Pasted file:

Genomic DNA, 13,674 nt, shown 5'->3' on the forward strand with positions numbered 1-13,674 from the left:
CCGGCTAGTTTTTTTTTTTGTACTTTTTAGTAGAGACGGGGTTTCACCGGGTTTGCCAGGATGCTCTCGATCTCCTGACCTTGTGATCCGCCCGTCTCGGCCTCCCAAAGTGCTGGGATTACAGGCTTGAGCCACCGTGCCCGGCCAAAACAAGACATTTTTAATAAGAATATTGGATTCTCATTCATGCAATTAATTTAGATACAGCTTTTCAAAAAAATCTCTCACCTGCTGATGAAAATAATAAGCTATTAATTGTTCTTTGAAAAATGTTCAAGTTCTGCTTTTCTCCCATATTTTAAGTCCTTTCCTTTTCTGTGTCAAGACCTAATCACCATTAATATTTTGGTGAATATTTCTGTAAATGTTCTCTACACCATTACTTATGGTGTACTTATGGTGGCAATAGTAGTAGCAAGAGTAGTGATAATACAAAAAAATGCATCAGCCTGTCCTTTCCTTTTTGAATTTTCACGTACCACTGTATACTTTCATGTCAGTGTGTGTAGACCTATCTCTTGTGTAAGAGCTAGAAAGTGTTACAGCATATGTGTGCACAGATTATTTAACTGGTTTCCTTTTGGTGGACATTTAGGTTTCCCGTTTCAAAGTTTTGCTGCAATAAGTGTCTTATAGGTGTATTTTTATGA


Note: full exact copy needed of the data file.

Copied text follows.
Genomic DNA, 13,674 nt, shown 5'->3' on the forward strand with positions numbered 1-13,674 from the left:
CCGGCTAGTTTTTTTTTTTGTACTTTTTAGTAGAGACGGGGTTTCACCGGGTTTGCCAGGATGCTCTCGATCTCCTGACCTTGTGATCCGCCCGTCTCGGCCTCCCAAAGTGCTGGGATTACAGGCTTGAGCCACCGTGCCCGGCCAAAACAAGACATTTTTAATAAGAATATTGGATTCTCATTCATGCAATTAATTTAGATACAGCTTTTCAAAAAAATCTCTCACCTGCTGATGAAAATAATAAGCTATTAATTGTTCTTTGAAAAATGTTCAAGTTCTGCTTTTCTCCCATATTTTAAGTCCTTTCCTTTTCTGTGTCAAGACCTAATCACCATTAATATTTTGGTGAATATTTCTGTAAATGTTCTCTACACCATTACTTATGGTGTACTTATGGTGGCAATAGTAGTAGCAAGAGTAGTGATAATACAAAAAAATGCATCAGCCTGTCCTTTCCTTTTTGAATTTTCACGTACCACTGTATACTTTCATGTCAGTGTGTGTAGACCTATCTCTTGTGTAAGAGCTAGAAAGTGTTACAGCATATGTGTGCACAGATTATTTAACTGGTTTCCTTTTGGTGGACATTTAGGTTTCCCGTTTCAAAGTTTTGCTGCAATAAGTGTCTTATAGGTGTATTTTTATGA